The wear and tear I bestow on a book is directly proportionate to how thoroughly I enjoyed it. Hauling it around in my purse to read during my commute with pages earnestly dog eared and passages ardently underlined in agreement. Just Mercy is not an easy read filled with fluff or easily digestible bites of banter. It is full of heartbreaking stories, racial discrimination, and social injustice. It's a difficult read but an immensely important one.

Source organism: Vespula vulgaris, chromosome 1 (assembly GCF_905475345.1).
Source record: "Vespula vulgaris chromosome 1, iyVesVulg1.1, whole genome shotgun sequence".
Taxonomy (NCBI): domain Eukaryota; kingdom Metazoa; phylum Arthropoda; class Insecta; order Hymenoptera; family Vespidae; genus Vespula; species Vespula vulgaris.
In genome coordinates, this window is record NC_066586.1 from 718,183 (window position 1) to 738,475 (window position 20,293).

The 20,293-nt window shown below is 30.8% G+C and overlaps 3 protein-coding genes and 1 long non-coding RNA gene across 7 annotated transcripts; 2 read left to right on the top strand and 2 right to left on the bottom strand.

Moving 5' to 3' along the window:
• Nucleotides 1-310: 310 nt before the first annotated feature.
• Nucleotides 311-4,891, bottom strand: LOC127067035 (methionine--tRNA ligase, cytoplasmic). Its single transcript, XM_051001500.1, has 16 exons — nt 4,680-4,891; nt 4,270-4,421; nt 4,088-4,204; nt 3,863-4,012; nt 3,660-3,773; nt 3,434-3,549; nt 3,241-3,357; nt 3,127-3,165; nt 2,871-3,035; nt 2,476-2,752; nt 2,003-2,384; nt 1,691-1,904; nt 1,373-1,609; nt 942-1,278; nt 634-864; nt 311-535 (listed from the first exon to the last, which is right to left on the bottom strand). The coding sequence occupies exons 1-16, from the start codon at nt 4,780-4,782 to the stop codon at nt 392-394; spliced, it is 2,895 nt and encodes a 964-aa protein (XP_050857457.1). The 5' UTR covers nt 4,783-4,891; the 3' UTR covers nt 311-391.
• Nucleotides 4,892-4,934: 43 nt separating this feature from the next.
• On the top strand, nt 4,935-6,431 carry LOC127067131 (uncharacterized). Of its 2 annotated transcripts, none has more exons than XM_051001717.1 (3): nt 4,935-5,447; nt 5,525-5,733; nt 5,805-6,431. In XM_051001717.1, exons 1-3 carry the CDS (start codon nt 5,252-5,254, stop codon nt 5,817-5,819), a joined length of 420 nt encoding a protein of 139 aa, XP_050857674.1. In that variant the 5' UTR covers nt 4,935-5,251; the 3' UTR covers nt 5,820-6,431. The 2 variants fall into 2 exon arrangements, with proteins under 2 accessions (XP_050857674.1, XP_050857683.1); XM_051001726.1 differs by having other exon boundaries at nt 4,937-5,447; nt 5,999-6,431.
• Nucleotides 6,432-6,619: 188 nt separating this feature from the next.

When I first heard Bryan Stevenson speak, he was addressing a packed room of Chico State students, professors, and community members. What struck me initially was the diversity of attendees. So many people from different walks of life dropped what they were doing to come see this man speak on civil injustices. Most notably, an 11 year old girl stood up to ask an eloquently phrased question about what she could do to help. Being surrounded by this group of people was energizing, as we'll have to similarly band together to create a solution. We have to confront our biases and look injustice in its face. Our civil justice system clearly does not work, proven by Stevenson's compelling and powerful words. This exceptional book is a must read. Profiling innocent men and women on death row, Stevenson writes a narrative that can hardly be ignored after reading.